- New Horizon's spacecraft, the same spacecraft that pictures Pluto for the first time(in much greater detail), has done some Cosmic background radiation measurements, unpolluted by the inner solar system light! https://phys.org/news/2017-04-scientist ... izons.html It'll be a long time till we get a Hubble space telescope out past Pluto!

- No magnetic monopoles because of gravity - https://phys.org/news/2017-04-physicist ... amics.html

- the boomerang nebula as the coldest place in the Universe(that's known so far)? Hopefully, this link works to see the picture - https://pbs.twimg.com/media/C9Epuv5XUAAS49a.jpg

- Genetics shows that jellyfish are earlier species than sponges - https://phys.org/news/2017-04-sponges-e ... llies.html

- a slowly erupting supernova? https://www.universetoday.com/134879/st ... iscovered/

- Astronomers think they're close to finding Mike Brown and Konstatin's Planet 9(or 10 if you're counting pluto) - https://www.scientificamerican.com/arti ... W_SPC_NEWS

- Mathematicians have been solving some pretty big problems in the last few decades - from the four volume(thousand page each) proof of the classification of finite groups, to Fermat's last theorem, to the Poincare's conjecture. Is the Riemann hypotheses not far behind? Well, maybe this is one proof - https://www.quantamagazine.org/20170404 ... ypothesis/
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Re: The Science & Technology Thread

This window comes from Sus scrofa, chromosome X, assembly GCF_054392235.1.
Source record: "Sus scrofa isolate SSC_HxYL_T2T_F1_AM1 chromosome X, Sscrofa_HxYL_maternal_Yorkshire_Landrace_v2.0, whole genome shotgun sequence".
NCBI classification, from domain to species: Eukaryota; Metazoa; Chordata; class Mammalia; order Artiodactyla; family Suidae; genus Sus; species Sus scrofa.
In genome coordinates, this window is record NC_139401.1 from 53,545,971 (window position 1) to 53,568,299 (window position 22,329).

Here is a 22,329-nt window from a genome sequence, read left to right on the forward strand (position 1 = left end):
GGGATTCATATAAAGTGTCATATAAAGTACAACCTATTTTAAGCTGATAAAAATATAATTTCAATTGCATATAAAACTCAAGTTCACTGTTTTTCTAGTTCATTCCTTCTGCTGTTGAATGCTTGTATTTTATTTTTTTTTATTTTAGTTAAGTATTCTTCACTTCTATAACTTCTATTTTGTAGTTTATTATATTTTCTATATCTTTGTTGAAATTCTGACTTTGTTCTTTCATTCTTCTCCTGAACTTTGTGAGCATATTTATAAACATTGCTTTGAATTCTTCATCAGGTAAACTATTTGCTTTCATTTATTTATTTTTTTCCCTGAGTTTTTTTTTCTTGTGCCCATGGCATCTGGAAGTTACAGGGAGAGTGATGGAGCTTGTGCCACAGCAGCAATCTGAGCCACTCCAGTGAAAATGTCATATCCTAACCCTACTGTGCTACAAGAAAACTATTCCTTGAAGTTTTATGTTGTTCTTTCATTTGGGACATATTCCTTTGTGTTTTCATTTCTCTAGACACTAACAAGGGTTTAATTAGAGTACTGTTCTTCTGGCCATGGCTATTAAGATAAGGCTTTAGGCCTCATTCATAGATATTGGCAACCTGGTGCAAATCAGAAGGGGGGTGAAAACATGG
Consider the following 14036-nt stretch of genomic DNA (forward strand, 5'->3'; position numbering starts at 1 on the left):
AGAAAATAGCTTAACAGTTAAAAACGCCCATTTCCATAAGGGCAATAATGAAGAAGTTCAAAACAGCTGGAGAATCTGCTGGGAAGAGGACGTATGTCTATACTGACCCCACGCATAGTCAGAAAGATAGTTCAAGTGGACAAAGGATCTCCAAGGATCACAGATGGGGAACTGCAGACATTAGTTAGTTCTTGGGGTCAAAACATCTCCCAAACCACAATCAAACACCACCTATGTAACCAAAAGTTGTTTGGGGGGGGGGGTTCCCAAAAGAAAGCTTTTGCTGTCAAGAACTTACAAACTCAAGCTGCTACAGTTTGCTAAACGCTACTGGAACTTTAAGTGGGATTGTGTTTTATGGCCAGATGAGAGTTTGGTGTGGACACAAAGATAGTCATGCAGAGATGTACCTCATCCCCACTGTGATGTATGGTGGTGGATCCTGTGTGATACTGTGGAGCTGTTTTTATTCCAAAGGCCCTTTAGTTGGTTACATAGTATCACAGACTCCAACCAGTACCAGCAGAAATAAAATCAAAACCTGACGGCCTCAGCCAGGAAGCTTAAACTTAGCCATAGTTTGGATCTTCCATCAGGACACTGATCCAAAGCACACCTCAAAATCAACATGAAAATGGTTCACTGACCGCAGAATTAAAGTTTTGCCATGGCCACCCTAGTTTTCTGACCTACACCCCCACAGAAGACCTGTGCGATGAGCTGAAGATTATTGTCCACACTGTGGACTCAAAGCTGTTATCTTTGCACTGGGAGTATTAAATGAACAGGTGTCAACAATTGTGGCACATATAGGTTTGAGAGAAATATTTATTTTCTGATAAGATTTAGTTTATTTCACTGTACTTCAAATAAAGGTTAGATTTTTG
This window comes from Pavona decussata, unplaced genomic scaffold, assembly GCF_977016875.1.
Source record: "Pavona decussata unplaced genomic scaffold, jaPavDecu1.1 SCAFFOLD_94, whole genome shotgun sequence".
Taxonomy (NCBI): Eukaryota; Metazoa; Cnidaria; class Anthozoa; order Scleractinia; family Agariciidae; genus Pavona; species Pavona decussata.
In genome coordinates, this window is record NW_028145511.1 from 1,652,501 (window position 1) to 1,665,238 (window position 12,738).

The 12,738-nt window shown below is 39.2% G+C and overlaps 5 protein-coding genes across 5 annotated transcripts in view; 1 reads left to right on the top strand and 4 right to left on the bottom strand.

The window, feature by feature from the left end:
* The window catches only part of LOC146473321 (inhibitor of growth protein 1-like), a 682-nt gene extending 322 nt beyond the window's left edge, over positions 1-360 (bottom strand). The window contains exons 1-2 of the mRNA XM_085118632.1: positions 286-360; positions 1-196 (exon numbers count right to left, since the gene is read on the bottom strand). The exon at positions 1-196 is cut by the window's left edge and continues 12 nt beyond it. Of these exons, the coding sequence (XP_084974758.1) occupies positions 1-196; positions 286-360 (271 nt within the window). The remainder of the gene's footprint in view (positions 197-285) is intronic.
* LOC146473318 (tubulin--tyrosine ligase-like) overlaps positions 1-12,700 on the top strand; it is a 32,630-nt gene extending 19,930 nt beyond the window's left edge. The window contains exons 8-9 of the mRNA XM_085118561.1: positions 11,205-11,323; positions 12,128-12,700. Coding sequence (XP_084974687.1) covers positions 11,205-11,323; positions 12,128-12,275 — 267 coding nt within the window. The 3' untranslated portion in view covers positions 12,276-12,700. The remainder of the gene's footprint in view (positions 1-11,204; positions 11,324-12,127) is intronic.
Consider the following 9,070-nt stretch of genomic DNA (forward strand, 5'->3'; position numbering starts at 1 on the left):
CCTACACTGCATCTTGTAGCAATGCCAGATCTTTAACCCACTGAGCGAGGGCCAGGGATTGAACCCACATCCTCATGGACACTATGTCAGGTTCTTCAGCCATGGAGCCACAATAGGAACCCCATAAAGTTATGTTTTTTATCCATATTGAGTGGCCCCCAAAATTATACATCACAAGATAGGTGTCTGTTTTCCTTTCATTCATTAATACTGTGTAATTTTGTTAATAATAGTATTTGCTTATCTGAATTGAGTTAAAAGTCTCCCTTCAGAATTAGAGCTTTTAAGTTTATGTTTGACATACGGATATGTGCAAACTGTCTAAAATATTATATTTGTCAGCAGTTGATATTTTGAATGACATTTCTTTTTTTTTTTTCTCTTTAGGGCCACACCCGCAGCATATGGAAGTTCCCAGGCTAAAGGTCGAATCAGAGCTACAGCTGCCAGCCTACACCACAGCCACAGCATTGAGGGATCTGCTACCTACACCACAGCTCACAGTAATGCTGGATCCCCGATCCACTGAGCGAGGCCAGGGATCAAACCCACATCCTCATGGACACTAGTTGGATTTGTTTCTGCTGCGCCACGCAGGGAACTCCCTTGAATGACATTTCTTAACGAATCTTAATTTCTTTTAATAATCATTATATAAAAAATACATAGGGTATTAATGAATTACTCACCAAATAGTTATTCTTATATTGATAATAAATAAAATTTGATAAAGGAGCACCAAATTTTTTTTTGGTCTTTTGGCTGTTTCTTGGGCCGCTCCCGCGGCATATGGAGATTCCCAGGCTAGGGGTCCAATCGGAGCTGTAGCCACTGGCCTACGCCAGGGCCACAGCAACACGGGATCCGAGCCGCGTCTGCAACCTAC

Postby Corsair » Mon Apr 24, 2017 2:14 am

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Re: The Science & Technology Thread

Postby beardmcdoug » Mon Apr 24, 2017 7:37 am

Corsair wrote:


lol Bill has just had enough of that ****. Pretty remarkable, that William Happer guy. He's obviously a very smart guy, judging by his CV. The guy is feigning a lack of understanding of very basic chemical/biological fundamentals though, which would be pretty embarrassing to do on your own accord. I'm sure there's a nice boost to his grant funding or retirement fund lining his words. Really is a shame how easily people can be compromised...
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Re: The Science & Technology Thread

Postby deltbucs » Mon Apr 24, 2017 7:57 am

beardmcdoug wrote:
Corsair wrote:


lol Bill has just had enough of that ****. Pretty remarkable, that William Happer guy. He's obviously a very smart guy, judging by his CV. The guy is feigning a lack of understanding of very basic chemical/biological fundamentals though, which would be pretty embarrassing to do on your own accord. I'm sure there's a nice boost to his grant funding or retirement fund lining his words. Really is a shame how easily people can be compromised...

^^^ Yep